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phsieh2005 March 23, 2007 06:33

model particle movement under magnetic force
Dear CFD experts:

I am wondering whether anyone here had done anything like this and can offer some suggestion:

Problem descriptions:

iron particles suspended in water inside a cup. The dimension of the cup is on the order of 1cm x 2cm x 10cm, wheras the diameter of the iron particles are on the order of 2 micron-meter. There are thousands of iron particles in the domain, but, we will only track 1 iron particle to simplfy the problem.

At time 0+, this cup is exposed to a permanent magnet, locaed on one side of the cup. Hence, magnetic force will track the iron particle toward the magnet.

The difficulty lies in computing magnetic force exerts on the iron particle.

Any suggestion?


Harish March 23, 2007 08:30

Re: model particle movement under magnetic force
Did you try looking for papers in the field of magnetoydrodynamics. Also books on astrophysics will have some chapters on the topic.

phsieh2005 March 23, 2007 09:57

Re: model particle movement under magnetic force
Hi, Harish,

Thanks for the suggestion. I never thought about looking into Magnetohydrodynamics. I will look into it.


opaque March 23, 2007 10:19

Re: model particle movement under magnetic force
Dear phsieh,

If your problem does not include applied electric field, and the magnetic field is steady, you can model the problem as a magnetostatics problem. That is, using Ampere's law

curl H = 0

div B = 0

B = mu * H

You can simplify the problem by introducing a magnetic scalar potential, ie. H = grad Phi, then Ampere's law is automatically satisfied, and

div (mu grad Phi) = 0

must be solved for Phi.

The force on the particle due to electromagnetic effects includes several contributions: electrostatics (Coulomb), magnetohydrodynamic (Lorentz), magnetostatic/phoretic (Kelvin), etc..

In your case, I think that only the Kelvin force is needed:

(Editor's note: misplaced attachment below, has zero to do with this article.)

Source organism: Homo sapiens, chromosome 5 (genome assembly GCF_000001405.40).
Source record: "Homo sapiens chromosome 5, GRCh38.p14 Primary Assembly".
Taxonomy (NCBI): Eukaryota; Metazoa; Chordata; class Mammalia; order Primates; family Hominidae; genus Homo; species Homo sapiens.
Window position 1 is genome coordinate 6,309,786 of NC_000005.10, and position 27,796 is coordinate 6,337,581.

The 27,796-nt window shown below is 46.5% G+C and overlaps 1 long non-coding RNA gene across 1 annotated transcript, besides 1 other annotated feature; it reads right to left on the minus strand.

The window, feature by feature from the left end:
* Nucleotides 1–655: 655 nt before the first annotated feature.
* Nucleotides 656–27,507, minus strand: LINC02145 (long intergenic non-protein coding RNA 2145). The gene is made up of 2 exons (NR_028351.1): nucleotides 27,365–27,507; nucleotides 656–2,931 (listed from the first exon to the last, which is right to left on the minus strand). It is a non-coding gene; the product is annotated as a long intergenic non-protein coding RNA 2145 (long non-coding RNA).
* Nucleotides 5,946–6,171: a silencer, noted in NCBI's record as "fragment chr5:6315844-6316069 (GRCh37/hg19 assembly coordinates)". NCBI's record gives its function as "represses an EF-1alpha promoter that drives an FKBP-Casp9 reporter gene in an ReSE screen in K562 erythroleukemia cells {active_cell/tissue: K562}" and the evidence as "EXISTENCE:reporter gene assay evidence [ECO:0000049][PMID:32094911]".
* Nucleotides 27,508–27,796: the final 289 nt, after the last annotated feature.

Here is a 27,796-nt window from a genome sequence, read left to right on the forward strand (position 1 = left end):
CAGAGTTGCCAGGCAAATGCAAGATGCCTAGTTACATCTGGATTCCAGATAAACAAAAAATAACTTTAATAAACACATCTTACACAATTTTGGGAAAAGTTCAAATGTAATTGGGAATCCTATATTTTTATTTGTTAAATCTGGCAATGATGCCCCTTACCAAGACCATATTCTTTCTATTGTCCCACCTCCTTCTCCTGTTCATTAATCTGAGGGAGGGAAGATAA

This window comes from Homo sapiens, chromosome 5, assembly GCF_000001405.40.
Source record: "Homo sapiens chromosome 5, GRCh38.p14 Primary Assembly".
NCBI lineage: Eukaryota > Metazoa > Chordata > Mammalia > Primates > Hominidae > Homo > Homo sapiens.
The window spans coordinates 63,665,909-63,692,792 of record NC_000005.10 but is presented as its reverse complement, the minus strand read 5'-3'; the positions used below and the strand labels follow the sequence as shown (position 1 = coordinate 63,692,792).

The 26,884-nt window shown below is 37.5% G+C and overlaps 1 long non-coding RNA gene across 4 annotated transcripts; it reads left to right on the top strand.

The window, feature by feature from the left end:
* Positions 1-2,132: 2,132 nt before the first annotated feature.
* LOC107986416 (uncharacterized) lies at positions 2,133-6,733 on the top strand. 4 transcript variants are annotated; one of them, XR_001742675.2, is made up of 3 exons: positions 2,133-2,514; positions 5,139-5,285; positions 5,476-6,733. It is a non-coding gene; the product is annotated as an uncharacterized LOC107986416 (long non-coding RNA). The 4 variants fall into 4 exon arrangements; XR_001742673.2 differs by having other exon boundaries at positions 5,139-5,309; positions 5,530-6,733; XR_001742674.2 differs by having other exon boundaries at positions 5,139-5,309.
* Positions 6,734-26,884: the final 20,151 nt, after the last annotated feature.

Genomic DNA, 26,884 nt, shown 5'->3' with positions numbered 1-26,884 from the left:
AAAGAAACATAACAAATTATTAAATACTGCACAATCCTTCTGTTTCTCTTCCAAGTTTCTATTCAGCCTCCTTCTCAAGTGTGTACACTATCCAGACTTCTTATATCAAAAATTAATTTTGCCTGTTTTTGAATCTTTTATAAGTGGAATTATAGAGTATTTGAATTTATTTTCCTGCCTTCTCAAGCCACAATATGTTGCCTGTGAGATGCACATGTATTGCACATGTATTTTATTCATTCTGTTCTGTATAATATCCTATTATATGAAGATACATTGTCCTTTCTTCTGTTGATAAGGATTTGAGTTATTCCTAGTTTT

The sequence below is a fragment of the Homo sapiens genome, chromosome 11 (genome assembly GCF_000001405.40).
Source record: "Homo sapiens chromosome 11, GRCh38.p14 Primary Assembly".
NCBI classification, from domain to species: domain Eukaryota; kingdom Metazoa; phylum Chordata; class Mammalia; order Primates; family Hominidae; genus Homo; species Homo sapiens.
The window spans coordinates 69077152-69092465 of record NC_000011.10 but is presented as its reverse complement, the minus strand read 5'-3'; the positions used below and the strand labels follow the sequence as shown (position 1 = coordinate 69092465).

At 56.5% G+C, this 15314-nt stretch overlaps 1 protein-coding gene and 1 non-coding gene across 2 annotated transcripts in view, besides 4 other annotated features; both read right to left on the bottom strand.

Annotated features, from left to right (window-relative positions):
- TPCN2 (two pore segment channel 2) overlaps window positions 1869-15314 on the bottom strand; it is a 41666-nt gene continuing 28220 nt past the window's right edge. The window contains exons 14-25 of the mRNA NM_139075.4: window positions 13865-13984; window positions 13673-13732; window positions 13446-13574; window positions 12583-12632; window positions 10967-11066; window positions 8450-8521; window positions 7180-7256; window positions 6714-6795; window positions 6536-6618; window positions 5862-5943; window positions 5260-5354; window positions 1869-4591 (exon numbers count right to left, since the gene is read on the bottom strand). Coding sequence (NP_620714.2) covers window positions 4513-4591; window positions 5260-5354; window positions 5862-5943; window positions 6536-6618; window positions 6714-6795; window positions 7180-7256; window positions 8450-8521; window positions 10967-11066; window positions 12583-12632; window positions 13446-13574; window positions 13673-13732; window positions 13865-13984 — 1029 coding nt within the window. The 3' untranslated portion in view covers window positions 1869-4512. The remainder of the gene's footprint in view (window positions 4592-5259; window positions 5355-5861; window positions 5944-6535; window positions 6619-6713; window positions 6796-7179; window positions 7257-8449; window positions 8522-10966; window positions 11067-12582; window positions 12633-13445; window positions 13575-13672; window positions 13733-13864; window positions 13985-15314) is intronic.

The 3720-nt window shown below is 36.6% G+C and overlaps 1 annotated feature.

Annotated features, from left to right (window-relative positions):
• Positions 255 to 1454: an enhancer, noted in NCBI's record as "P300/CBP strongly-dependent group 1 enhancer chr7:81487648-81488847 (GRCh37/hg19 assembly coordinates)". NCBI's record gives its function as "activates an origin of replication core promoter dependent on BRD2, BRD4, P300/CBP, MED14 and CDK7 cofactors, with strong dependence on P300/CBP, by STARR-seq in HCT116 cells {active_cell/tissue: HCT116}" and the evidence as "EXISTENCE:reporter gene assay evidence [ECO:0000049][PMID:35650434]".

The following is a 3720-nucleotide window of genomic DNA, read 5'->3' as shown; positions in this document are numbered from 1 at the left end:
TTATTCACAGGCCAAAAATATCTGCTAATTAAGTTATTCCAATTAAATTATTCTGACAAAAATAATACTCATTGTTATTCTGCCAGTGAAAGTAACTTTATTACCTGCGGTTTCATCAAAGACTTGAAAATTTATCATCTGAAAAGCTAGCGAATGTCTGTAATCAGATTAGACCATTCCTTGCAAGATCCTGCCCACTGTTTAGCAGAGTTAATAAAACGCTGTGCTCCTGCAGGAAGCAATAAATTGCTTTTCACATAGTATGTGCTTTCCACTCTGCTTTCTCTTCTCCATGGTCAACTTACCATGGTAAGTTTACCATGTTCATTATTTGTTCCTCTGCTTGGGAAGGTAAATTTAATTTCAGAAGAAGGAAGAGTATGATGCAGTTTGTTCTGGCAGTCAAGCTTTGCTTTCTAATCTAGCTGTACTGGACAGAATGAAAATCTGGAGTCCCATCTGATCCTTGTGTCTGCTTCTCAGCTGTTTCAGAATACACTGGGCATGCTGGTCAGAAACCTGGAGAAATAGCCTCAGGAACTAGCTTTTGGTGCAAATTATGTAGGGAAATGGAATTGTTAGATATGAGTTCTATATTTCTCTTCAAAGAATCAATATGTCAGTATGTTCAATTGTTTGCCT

F_mag = mu_o * M dot grad H

Just add this force to your particle force balance.

You should search for information on Ferrohydrodynamics. Magnetohydrodynamics is for conducting fluids. Either way, you will learn a lot of by searching on both.


phsieh2005 March 23, 2007 11:25

Re: model particle movement under magnetic force
Dear Opaque:

Thanks a LOT for the reply!

The past month, I have learned a lot about magnetostatics. I have computed the magnetic flux density field using GetDP (I have tried both scalar potential and vector potential). It looks like F_mag = mu_o * M dot gradH is what I need. But, what is M?

I just realized another problem I am facing: Although the magnetic field is static in general, when the iron particle moves to a new location, I need to re-mesh, re-calculate the magnetic flux density and magnetic force. Because the length scale of the particle is 3 order of magnitude smaller than the fluid domain, it will be a big job to remesh the magnetic field, especially for a 3D problem.

Is it possible to calculate the magnetic flux density field "without" the iron particle. Then, somehow estimate the "pull" force on the particle based on this static magnetic flux? The iron particle is very small compared to the fluid domain.


phsieh2005 March 23, 2007 17:33

Re: model particle movement under magnetic force
Dear Opaque:

Could you please post the reference that showed the Kelvin force equation (that is: "F_mag = mu_o * M dot grad H")?

I did searches for Kelvin force and was not able to find a good source for it. Thanks!


opaque March 27, 2007 09:28

Re: model particle movement under magnetic force
Dear phsieh,

M stands for Magnetization.. It is a material property, and there are different ways of how to model it as well.

For a reference on the topic try the book,

Ferrohydrodynamics R. E. Rosensweig Dover Publications Inc.,1985.

Also, you could try the following link

Hope this helps, Opaque

opaque March 27, 2007 11:35

Re: model particle movement under magnetic force
Dear phsieh

Here is another link that you may like.



phsieh2005 March 28, 2007 07:12

Re: model particle movement under magnetic force
Thanks a lot Mr. Opaque!

I quickly read through the abstract. This thesis is very helpful to me.

Best Regards,


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